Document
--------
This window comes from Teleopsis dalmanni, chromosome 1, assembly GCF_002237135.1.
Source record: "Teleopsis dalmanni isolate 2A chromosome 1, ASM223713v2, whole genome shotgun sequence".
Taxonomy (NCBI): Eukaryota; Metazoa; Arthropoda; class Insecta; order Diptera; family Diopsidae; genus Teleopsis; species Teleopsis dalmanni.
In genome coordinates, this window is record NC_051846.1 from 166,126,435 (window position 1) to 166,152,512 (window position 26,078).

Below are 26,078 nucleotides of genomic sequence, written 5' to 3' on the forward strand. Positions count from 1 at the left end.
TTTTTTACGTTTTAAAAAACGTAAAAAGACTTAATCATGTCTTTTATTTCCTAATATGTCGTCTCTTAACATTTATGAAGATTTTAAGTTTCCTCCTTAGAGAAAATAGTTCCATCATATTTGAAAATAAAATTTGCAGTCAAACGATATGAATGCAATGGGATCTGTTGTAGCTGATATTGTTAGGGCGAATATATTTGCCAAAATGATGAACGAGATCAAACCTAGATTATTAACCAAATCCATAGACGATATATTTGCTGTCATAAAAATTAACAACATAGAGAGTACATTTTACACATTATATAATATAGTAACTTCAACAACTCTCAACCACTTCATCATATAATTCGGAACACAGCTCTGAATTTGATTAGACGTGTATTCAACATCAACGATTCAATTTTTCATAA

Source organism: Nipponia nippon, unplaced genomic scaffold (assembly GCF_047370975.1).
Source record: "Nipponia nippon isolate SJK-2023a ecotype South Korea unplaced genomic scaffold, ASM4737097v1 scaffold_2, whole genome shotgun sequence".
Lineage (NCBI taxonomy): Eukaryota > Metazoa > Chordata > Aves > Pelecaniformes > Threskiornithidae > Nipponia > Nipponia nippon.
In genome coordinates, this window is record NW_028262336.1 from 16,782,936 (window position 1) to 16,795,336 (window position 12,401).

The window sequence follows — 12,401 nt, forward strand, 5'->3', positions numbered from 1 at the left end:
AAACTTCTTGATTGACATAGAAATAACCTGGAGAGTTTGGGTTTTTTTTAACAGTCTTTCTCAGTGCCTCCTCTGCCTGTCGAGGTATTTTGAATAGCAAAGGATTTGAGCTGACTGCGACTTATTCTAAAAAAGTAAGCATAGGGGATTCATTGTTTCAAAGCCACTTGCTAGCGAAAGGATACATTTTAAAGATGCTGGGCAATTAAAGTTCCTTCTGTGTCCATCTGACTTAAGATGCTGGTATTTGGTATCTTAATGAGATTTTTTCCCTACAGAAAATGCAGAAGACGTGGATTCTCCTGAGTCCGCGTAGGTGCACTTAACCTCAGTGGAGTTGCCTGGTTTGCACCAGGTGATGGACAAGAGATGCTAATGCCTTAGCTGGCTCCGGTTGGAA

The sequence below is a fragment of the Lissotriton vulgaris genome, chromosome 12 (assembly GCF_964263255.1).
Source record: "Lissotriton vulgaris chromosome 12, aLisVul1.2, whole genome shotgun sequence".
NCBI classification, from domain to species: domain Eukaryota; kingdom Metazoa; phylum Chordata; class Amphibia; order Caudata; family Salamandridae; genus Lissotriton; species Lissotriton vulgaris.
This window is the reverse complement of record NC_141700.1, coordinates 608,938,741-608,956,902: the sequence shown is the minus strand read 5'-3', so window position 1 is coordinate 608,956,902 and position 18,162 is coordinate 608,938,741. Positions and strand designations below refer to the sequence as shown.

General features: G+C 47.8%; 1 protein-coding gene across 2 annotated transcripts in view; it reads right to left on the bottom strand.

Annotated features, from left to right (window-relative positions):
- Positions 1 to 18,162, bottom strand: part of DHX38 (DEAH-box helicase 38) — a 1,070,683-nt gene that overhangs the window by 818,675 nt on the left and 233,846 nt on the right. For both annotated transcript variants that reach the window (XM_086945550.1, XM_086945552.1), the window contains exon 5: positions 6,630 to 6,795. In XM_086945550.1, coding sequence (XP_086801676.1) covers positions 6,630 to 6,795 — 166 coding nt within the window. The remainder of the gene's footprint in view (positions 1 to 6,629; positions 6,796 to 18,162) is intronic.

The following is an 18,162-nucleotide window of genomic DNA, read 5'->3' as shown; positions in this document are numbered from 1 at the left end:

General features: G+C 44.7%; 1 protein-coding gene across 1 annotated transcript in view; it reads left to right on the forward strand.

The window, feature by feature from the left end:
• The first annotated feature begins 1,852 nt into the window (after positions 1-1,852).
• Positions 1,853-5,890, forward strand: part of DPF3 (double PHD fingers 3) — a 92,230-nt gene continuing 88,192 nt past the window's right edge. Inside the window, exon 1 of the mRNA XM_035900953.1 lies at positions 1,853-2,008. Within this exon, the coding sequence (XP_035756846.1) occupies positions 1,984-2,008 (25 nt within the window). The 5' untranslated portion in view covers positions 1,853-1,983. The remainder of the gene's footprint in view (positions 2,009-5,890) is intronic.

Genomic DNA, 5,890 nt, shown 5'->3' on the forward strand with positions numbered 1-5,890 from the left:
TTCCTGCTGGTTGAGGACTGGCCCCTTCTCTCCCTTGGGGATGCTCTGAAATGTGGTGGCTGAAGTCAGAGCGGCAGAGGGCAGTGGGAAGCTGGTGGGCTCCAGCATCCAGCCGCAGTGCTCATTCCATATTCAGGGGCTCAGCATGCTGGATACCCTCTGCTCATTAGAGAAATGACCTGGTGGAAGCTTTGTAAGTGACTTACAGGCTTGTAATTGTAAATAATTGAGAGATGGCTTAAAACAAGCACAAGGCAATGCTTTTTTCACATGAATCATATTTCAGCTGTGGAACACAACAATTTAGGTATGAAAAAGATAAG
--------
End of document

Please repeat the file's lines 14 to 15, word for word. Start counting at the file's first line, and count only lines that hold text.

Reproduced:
Source record: "Lissotriton vulgaris chromosome 12, aLisVul1.2, whole genome shotgun sequence".
NCBI classification, from domain to species: domain Eukaryota; kingdom Metazoa; phylum Chordata; class Amphibia; order Caudata; family Salamandridae; genus Lissotriton; species Lissotriton vulgaris.